The Social Network breaks from tradition of nerds in cinema

From Anthony Michael Hall in Sixteen Candles to McLovin, Hollywood loves nerds. Typically, nerds in movies are portrayed as people who have been wrongly rejected by their school society, but are really great human beings underneath their acne, glasses and knowledge of all things Star Trek. The Social Network is different in that billionaire nerd and Facebook co-founder Mark Zuckerberg (played to perfection by Jesse Eisenberg) seems to be a social outcast for a very good reason: he’s a jerk.

The opening scene perfectly sets up the film. Zuckerberg’s girlfriend (Rooney Mara) delivers a breakup speech saying that he may believe people don’t like him because he’s a computer nerd, but in fact, people don’t like him because he’s an asshole. This sentence rings true as we watch him dupe wealthy, handsome twins Cameron and Tyler Winklevoss (both played by Armie Hammer) into believing he’s creating their social networking site, Harvard Connection, while he’s actually taking their idea and expanding it into the site we all know and love, Facebook. While screwing a couple of entitled future Olympians might not be so bad, we see how deceitful Zuckerberg can be as he teams up with sleazy Napster co-founder Sean Parker (Justin Timberlake) and ousts his former best friend and true Facebook co-founder Eduardo Saverin (Andrew Garfield) out of the growing company.

While the true story of the social networking giant is incredibly intriguing, what struck me most is the way this film completely flips the typical geek rags-to-riches story. The movie could be about a brilliant nerd who outsmarts the exclusive elite and becomes the world’s youngest billionaire, living proof of the American Dream. Instead, we are given a hero that is truly unlikeable and our sympathies lie unexpectedly with the privileged Harvard kids that Zuckerberg swindles along his path to fame and fortune. Usually it’s the opposite: everybody is The Geek, but no one is Jake Ryan.

Getting completely wrapped up in a story is a testament to good actors and there are definitely some outstanding performances in The Social Network. Eisenberg plays Zuckerberg as an intellectual who alienates his friends and colleagues by talking down to them and believing he is always the smartest person in the room. There are times when you despise him, when you feel sorry for him, and even a few where you appreciate his quick humor. Hammer’s Winklevoss twins are the snooty rich kids you’d normally loathe, but he brings a certain vulnerability that makes them more than just upper-crust caricatures. It’s hard to get an audience to hate Timberlake, but he manages to play Parker with the perfect level of Hollywood douchebaggery normally reserved for the cast of Entourage.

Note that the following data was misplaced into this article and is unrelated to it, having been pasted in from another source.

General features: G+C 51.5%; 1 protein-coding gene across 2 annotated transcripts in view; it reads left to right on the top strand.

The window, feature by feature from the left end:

The standout is Garfield, who is the true hero of the film. He is the one who takes audiences on an emotional journey. We’re with him from his initial excitement at creating a site that takes off like a runaway train to his pain when his former best friend betrays him. Though Zuckerberg is the subject, we see the world through Saverin’s eyes and Garfield does an amazing job of bringing us there.

Inevitably, the film carries with it a bias against Zuckerberg and paints him less as a shrewd businessman and more as a deceitful know-it-all. Saverin consulted on the original source material, author Ben Mezrich’s book The Accidental Billionaires: The Founding of Facebook, A Tale of Sex, Money, Genius, and Betrayal, so it can only be assumed that the film would side with him. Still, Facebook has been riddled with controversy since it’s infancy and the story certainly makes you think twice about Zuckerberg’s motives and methods in building the site.

I joined Facebook in it’s early days in 2004 and seeing The Social Network made me wonder if I was part of the problem, part of the masses who gave Zuckerberg his possibly undeserved power. Still, I just can’t not use the social networking site.  In that sense, Zuckerberg is like a drug dealer who makes a profit off the addiction of his customers, but we don’t care because we just can’t live without that sweet sweet Facebook.

Alexis Gentry

Alexis Gentry is the creator and editor of She has been called a “dynamic, talented and unique voice in pop culture” by Ben Lyons of E! and, with her strong fascination with entertainment and penchant for writing, it’s not hard to see why.

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2 Responses

  1. Chris Coffel says:

    Great review Alexis! I think I may be one of the only people to see this film and come away thinking Zuckerberg isn’t such a bad guy. There was only one moment in the movie I thought he came off as a jerk and he still made a good point when he did. I actually felt every character was likable except for Parker, but that’s just me.

  2. Sam Downey says:

    Great review. I feel pretty much the same way except that I was really looking forward to this movie and after I saw it I felt like shit.

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